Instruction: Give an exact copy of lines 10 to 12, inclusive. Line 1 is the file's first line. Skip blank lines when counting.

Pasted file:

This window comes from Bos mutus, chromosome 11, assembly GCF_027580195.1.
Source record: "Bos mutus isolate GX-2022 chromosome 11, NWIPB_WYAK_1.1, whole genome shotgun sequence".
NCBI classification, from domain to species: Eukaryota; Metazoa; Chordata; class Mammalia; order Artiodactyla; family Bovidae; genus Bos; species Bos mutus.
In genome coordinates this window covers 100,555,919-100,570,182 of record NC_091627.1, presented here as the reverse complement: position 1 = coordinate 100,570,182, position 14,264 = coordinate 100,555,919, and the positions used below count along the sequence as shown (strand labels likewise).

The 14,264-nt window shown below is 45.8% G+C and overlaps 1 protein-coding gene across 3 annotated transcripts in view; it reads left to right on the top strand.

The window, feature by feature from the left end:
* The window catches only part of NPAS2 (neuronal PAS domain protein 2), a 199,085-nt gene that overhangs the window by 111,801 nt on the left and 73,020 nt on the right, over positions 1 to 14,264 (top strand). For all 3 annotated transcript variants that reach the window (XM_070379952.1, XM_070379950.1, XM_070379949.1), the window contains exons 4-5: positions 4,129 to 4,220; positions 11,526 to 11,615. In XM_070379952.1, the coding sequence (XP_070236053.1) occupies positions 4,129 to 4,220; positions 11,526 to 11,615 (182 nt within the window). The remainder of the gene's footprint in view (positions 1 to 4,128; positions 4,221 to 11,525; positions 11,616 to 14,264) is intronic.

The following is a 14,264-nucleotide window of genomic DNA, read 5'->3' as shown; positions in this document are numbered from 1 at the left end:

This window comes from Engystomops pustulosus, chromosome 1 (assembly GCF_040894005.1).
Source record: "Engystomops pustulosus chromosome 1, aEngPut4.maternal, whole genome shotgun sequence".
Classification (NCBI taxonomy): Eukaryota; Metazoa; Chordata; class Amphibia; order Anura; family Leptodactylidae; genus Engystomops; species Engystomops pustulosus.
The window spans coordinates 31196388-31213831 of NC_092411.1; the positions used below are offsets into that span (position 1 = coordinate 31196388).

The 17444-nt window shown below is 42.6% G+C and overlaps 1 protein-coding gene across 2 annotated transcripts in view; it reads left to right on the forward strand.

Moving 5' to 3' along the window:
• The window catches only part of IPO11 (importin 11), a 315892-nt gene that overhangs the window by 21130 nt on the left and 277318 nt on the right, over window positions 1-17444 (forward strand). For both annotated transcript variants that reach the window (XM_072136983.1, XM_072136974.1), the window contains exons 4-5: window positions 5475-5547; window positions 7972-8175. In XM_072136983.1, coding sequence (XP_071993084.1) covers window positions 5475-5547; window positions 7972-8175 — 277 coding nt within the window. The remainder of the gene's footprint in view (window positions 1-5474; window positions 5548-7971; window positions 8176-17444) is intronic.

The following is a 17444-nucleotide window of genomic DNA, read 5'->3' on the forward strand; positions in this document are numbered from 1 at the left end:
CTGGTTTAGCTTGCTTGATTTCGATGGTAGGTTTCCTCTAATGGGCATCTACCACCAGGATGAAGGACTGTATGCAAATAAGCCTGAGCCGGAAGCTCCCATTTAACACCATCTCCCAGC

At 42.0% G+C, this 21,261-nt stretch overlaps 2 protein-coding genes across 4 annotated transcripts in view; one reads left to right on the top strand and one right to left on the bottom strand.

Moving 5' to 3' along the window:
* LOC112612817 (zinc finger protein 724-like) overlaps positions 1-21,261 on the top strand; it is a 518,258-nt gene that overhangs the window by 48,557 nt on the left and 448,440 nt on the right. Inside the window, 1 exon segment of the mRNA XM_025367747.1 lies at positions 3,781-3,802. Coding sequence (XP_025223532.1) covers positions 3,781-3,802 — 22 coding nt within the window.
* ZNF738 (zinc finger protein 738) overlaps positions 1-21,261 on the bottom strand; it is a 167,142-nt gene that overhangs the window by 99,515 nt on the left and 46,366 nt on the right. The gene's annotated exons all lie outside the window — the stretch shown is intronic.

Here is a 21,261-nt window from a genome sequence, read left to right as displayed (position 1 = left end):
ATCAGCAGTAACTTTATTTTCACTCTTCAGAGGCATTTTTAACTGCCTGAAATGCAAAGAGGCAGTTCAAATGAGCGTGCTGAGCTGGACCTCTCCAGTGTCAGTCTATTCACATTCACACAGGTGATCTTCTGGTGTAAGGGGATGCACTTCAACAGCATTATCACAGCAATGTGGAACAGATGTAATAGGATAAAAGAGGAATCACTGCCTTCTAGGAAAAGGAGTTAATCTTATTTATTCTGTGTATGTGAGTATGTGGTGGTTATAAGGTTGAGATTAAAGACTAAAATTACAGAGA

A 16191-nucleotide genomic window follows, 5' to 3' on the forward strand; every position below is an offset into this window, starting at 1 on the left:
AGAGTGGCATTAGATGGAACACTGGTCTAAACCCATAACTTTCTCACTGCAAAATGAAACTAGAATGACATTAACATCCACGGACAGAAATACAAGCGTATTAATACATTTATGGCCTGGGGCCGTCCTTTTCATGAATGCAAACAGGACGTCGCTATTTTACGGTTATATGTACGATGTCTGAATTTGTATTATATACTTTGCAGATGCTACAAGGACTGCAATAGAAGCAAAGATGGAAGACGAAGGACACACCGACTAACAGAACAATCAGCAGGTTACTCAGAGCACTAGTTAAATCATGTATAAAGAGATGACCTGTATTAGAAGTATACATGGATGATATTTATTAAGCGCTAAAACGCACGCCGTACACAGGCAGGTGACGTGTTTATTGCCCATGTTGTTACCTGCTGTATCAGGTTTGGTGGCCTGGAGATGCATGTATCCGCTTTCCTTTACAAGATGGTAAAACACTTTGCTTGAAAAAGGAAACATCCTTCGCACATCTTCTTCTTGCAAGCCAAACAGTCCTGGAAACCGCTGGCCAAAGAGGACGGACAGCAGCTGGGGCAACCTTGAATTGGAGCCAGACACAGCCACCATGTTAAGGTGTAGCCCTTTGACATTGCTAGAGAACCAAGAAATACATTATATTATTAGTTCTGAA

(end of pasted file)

Source record: "Engystomops pustulosus chromosome 1, aEngPut4.maternal, whole genome shotgun sequence".
Classification (NCBI taxonomy): Eukaryota; Metazoa; Chordata; class Amphibia; order Anura; family Leptodactylidae; genus Engystomops; species Engystomops pustulosus.
The window spans coordinates 31196388-31213831 of NC_092411.1; the positions used below are offsets into that span (position 1 = coordinate 31196388).